• Survivorship care for postmenopausal breast cancer patients in Ireland: What do women want?

      Meade, Elizabeth; McIlfatrick, Sonja; Groarke, Ann Marie; Butler, Eimear; Dowling, Maura (Elsevier, 2017-06)
      The aim of this study was to identify the concerns of postmenopausal breast cancer patients in Ireland and inform the development of a survivorship care plan.
    • Sustained weight loss and improvement of quality of life after laparoscopic adjustable gastric banding for morbid obesity: a single surgeon experience in Ireland.

      Chang, K H; Condon, E T; O'Connor, E J; McAnena, O J; Department of Surgery, Galway University Hospital, National University of Ireland, Galway, Republic of Ireland. kahhoong_chang@yahoo.co.uk (2010-03)
      Although substantial weight loss is the primary outcome following bariatric surgery, changes in obesity-related morbidity and quality of life (QoL) are equally important. This study reports on weight loss, QoL and health outcomes following laparoscopic adjustable gastric banding (LAGB).
    • Sustaining a good model of practice education in challenging times

      Reed, Jackie; Walsh, Eileen; Lyons, Rena; 1. Health and Social Care Professions, Education and Development, Galway. 2. Discipline of Speech and Language Therapy, School of Health Sciences, College of Medicine, Nursing and Health Sciences, NUI Galway, Ireland (2015)
    • A systematic review of interventions to improve outcomes for young adults with Type 1 diabetes.

      O'Hara, M C; Hynes, L; O'Donnell, M; Nery, N; Byrne, M; Heller, S R; Dinneen, S F (Wiley, 2016-10-20)
      Many young adults with Type 1 diabetes experience poor outcomes. The aim of this systematic review was to synthesize the evidence regarding the effectiveness of interventions aimed at improving clinical, behavioural or psychosocial outcomes for young adults with Type 1 diabetes.
    • Tailoring the properties of cholecyst-derived extracellular matrix using carbodiimide cross-linking.

      Burugapalli, Krishna; Chan, Jeffrey C Y; Naik, Hemantkumar; Kelly, John L; Pandit, Abhay; National Centre for Biomedical Engineering Science, National University of Ireland, Galway, Ireland. (IngentaConnect, 2009)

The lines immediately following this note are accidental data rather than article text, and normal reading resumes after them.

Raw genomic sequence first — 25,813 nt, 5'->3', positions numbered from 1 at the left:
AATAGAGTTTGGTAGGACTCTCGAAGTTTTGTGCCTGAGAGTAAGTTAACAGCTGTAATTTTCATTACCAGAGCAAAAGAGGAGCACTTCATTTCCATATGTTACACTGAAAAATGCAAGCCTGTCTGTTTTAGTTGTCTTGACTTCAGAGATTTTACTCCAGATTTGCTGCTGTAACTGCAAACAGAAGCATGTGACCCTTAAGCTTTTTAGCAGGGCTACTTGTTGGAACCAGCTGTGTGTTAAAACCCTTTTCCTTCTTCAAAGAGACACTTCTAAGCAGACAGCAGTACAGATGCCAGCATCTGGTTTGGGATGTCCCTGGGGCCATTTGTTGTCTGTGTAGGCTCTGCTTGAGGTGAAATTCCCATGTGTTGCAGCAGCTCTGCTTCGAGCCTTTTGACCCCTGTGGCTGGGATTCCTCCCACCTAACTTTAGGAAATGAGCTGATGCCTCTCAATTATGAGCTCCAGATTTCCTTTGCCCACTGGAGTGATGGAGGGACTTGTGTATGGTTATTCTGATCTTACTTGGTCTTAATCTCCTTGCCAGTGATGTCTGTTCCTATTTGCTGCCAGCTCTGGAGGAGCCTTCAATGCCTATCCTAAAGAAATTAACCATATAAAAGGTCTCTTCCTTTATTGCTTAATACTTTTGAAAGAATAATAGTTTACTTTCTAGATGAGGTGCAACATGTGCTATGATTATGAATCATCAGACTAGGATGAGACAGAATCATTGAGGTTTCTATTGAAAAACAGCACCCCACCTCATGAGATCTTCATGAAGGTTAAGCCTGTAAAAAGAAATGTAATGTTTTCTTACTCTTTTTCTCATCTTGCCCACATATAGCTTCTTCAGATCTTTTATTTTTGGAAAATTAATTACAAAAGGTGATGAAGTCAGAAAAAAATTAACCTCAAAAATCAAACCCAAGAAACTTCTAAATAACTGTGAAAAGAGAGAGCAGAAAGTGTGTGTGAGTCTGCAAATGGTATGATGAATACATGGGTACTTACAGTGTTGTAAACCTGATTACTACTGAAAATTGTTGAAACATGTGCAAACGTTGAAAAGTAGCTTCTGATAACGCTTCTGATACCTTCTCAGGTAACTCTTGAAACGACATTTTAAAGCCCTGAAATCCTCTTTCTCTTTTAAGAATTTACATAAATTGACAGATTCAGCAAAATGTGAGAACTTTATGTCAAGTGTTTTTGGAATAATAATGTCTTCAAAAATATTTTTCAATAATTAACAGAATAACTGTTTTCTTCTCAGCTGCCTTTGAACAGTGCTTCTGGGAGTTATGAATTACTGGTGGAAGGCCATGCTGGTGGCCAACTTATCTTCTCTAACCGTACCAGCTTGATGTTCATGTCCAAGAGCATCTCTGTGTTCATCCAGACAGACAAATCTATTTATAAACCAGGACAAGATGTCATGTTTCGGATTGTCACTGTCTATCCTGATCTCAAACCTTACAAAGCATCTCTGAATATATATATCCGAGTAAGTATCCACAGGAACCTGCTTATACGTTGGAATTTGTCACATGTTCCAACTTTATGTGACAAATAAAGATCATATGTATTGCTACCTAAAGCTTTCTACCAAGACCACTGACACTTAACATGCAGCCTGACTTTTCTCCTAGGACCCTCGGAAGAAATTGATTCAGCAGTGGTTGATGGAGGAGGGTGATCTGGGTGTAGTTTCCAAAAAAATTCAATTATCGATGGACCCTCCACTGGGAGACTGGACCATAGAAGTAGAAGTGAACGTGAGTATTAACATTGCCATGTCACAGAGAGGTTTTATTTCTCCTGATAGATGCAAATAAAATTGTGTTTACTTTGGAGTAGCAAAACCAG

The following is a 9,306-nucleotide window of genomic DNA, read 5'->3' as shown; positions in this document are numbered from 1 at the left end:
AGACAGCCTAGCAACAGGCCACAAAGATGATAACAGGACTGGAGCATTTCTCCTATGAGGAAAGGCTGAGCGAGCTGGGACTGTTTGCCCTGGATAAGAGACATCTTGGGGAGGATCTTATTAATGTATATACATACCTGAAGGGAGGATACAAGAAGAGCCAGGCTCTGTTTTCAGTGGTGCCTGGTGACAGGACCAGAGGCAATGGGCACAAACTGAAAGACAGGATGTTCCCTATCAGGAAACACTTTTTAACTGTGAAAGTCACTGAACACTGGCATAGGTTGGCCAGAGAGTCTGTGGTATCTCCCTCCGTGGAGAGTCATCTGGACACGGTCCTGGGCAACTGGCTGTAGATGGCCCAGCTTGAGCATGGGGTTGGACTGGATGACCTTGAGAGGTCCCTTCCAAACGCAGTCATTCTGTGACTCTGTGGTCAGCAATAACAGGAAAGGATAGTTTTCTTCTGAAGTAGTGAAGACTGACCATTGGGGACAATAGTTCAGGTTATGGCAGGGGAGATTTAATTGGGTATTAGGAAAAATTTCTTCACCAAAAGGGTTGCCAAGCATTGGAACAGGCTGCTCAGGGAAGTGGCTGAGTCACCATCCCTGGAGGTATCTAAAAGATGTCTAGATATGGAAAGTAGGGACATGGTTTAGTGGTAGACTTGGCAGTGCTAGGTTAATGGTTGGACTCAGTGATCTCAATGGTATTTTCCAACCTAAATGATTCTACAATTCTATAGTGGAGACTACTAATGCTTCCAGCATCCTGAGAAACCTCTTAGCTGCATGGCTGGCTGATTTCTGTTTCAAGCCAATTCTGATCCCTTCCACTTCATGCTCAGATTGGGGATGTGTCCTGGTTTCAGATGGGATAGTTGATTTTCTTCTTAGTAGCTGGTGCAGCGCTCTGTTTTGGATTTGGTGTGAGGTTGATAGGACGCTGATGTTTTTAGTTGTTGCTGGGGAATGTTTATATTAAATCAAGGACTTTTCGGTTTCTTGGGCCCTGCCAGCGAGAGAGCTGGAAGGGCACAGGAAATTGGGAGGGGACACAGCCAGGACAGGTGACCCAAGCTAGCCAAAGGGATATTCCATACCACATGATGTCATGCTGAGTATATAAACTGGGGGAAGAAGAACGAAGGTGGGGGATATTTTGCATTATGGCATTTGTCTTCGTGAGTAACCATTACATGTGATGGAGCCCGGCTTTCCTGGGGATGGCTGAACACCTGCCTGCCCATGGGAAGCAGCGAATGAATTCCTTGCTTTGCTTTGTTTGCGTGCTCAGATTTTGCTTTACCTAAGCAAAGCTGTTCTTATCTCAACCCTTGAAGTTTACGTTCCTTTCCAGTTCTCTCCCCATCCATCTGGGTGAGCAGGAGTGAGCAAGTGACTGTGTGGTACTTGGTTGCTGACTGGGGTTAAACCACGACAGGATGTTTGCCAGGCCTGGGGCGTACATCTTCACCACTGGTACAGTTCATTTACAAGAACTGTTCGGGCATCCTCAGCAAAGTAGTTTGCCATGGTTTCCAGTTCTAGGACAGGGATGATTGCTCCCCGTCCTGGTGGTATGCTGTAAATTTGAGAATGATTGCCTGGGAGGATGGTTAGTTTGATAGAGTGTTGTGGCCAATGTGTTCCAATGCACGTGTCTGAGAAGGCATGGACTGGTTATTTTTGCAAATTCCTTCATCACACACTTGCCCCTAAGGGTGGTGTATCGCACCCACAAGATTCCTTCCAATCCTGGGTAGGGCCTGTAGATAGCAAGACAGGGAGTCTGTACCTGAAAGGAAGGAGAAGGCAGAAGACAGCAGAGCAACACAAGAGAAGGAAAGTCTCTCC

Modulation of properties of extracellular matrix (ECM) based scaffolds is key for their application in the clinical setting. In the present study, cross-linking was used as a tool for tailoring the properties of cholecyst-derived extracellular matrix (CEM). CEM was cross-linked with varying cross-linking concentrations of N,N-(3-dimethyl aminopropyl)-N'-ethyl carbodiimide (EDC) in the presence of N-hydroxysuccinimide (NHS). Shrink temperature measurements and ATR-FT-IR spectra were used to determine the degree of cross-linking. The effect of cross-linking on degradation was tested using the collagenase assay. Uniaxial tensile properties and the ability to support fibroblasts were also evaluated as a function of cross-linking. Shrink temperature increased from 59 degrees C for non-cross-linked CEM to 78 degrees C for the highest EDC cross-linking concentration, while IR peak area ratios for the free -NH(2) group at 3290 cm(-1) to that of the amide I band at 1635 cm(-1) decreased with increasing EDC cross-linking concentration. Collagenase assay demonstrated that degradation rates for CEM can be tailored. EDC concentrations 0 to 0.0033 mmol/mg CEM were the cross-linking concentration range in which CEM showed varied susceptibility to collagenase degradation. Furthermore, cross-linking concentrations up to 0.1 mmol EDC/mg CEM did not have statistically significant effect on the uniaxial tensile strength, as well as morphology, viability and proliferation of fibroblasts on CEM. In conclusion, the degradation rates of CEM can be tailored using EDC-cross-linking, while maintaining the mechanical properties and the ability of CEM to support cells.
    • Targeting the Pim kinases in multiple myeloma.

      Keane, N A; Reidy, M; Natoni, A; Raab, M S; O'Dwyer, M (Nature Publishing Group, 2015-07-17)
      Multiple myeloma (MM) is a plasma cell malignancy that remains incurable. Novel treatment strategies to improve survival are urgently required. The Pims are a small family of serine/threonine kinases with increased expression across the hematological malignancies. Pim-2 shows highest expression in MM and constitutes a promising therapeutic target. It is upregulated by the bone marrow microenvironment to mediate proliferation and promote MM survival. Pim-2 also has a key role in the bone destruction typically seen in MM. Additional putative roles of the Pim kinases in MM include trafficking of malignant cells, promoting oncogenic signaling in the hypoxic bone marrow microenvironment and mediating resistance to therapy. A number of Pim inhibitors are now under development with lead compounds entering the clinic. The ATP-competitive Pim inhibitor LGH447 has recently been reported to have single agent activity in MM. It is anticipated that Pim inhibition will be of clinical benefit in combination with standard treatments and/or with novel drugs targeting other survival pathways in MM.
    • Taught a lesson by taut skin.

      Geoghegan, Pierce; Sexton, Donal J; Giblin, Louise; O'Regan, Anthony; Galway University Hospital, County Galway, Republic of Ireland. geoghep@tcd.ie (2012-09)
    • A TCP model for external beam treatment of intermediate-risk prostate cancer.

      Walsh, Seán; van der Putten, Wil; School of Physics, National University of Ireland Galway, Connacht, Ireland. Walshsharp@gmail.com (2013-03)
      Biological models offer the ability to predict clinical outcomes. The authors describe a model to predict the clinical response of intermediate-risk prostate cancer to external beam radiotherapy for a variety of fractionation regimes.